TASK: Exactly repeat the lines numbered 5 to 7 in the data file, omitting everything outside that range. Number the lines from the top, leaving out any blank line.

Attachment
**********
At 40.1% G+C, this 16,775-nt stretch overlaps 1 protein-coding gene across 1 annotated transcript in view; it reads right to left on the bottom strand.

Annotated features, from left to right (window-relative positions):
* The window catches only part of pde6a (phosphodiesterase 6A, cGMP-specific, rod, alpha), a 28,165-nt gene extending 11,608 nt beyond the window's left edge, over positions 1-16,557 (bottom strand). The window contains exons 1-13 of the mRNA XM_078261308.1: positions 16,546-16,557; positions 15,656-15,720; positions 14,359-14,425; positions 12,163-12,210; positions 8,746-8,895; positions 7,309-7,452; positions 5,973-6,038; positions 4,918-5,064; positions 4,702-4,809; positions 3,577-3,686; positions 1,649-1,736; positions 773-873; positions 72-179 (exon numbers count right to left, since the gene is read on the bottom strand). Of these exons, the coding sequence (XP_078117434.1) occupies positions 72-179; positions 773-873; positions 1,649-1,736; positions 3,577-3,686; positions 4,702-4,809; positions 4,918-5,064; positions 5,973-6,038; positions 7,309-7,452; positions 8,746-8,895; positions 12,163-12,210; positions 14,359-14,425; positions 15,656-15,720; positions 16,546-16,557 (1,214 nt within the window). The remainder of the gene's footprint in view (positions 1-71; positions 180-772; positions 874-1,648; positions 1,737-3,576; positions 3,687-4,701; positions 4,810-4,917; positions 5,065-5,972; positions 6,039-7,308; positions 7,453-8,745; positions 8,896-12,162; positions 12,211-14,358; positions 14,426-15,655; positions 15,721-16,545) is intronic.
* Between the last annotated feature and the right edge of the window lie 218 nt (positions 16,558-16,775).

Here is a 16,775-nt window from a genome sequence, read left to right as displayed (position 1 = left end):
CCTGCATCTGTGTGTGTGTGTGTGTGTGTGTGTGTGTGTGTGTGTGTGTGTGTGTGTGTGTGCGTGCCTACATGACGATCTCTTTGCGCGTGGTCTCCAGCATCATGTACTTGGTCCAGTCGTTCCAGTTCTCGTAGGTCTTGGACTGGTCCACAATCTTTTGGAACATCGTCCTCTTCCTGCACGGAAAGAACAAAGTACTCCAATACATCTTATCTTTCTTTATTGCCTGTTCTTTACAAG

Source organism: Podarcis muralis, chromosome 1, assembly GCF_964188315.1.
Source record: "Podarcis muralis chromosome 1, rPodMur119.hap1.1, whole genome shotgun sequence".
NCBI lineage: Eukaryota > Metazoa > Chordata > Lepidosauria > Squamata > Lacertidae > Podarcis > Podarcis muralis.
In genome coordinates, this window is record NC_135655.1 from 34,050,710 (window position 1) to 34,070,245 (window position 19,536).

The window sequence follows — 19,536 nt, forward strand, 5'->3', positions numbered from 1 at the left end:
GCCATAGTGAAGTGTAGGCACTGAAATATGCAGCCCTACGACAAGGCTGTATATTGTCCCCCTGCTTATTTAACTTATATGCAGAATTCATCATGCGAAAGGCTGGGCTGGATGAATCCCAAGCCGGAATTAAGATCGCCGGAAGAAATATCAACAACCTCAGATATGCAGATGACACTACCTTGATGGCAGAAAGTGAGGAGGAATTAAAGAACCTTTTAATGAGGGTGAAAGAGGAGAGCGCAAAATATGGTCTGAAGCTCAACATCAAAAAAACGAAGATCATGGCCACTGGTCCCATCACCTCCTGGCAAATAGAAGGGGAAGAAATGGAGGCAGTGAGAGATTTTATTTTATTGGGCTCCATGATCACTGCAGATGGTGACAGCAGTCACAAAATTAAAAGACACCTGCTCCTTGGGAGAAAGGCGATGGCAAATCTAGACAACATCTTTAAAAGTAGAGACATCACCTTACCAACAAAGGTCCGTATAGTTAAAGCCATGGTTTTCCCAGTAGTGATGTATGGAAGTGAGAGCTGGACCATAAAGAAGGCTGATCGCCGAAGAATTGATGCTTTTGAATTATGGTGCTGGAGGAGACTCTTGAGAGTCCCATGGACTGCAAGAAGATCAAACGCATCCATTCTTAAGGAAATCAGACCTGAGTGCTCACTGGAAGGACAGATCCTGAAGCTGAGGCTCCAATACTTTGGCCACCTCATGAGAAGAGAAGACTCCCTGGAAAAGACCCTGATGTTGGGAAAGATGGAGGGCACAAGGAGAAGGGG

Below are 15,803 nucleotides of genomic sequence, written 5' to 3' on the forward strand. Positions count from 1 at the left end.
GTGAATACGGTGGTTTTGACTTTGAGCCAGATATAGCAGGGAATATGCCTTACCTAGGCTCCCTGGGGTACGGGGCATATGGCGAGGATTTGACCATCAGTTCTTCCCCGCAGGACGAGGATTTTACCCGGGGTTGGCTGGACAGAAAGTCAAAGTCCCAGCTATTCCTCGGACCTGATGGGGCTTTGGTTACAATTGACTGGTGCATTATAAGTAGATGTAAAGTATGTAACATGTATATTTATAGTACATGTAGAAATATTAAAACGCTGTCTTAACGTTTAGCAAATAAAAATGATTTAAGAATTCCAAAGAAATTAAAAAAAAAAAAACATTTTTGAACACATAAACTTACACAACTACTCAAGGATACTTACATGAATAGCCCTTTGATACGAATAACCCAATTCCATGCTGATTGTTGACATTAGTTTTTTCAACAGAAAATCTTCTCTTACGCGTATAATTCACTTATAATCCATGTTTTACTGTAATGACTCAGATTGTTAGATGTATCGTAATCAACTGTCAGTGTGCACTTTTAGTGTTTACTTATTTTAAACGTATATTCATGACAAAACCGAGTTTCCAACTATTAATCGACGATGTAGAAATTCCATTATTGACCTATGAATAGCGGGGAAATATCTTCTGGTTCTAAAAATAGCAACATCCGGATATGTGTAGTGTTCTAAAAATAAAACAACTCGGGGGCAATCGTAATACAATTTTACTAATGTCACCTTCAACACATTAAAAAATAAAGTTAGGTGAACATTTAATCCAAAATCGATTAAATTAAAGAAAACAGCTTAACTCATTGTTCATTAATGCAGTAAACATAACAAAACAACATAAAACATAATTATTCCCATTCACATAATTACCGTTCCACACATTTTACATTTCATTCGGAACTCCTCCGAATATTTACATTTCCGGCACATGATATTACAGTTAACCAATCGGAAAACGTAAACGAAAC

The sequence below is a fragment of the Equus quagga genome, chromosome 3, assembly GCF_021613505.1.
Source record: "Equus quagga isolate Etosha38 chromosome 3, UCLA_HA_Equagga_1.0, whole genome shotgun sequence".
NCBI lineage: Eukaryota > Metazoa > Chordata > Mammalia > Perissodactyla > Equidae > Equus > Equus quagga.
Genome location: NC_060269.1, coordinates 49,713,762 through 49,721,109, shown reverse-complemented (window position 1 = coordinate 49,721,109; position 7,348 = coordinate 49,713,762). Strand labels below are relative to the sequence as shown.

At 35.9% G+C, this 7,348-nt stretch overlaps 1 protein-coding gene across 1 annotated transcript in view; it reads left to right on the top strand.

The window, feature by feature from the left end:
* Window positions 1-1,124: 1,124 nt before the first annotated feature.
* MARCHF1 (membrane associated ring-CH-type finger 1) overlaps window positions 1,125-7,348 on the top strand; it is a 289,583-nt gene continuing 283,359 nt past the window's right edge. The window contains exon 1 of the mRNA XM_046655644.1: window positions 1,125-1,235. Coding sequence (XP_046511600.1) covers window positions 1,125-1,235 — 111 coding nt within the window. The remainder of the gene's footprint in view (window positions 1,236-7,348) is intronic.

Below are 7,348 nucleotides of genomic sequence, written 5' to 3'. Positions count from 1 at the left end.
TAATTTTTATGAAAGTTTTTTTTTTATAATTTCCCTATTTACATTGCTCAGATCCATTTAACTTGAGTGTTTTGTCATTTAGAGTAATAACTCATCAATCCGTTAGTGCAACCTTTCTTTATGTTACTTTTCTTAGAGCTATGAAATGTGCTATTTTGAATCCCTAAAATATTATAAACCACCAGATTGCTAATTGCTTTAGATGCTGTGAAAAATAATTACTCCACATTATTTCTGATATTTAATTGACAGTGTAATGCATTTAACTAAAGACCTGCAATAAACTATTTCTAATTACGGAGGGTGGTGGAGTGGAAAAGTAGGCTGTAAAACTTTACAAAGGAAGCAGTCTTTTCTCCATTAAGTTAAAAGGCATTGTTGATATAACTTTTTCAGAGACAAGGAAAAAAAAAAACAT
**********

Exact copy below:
Here is a 16,775-nt window from a genome sequence, read left to right as displayed (position 1 = left end):
CCTGCATCTGTGTGTGTGTGTGTGTGTGTGTGTGTGTGTGTGTGTGTGTGTGTGTGTGTGTGCGTGCCTACATGACGATCTCTTTGCGCGTGGTCTCCAGCATCATGTACTTGGTCCAGTCGTTCCAGTTCTCGTAGGTCTTGGACTGGTCCACAATCTTTTGGAACATCGTCCTCTTCCTGCACGGAAAGAACAAAGTACTCCAATACATCTTATCTTTCTTTATTGCCTGTTCTTTACAAG

Source organism: Podarcis muralis, chromosome 1, assembly GCF_964188315.1.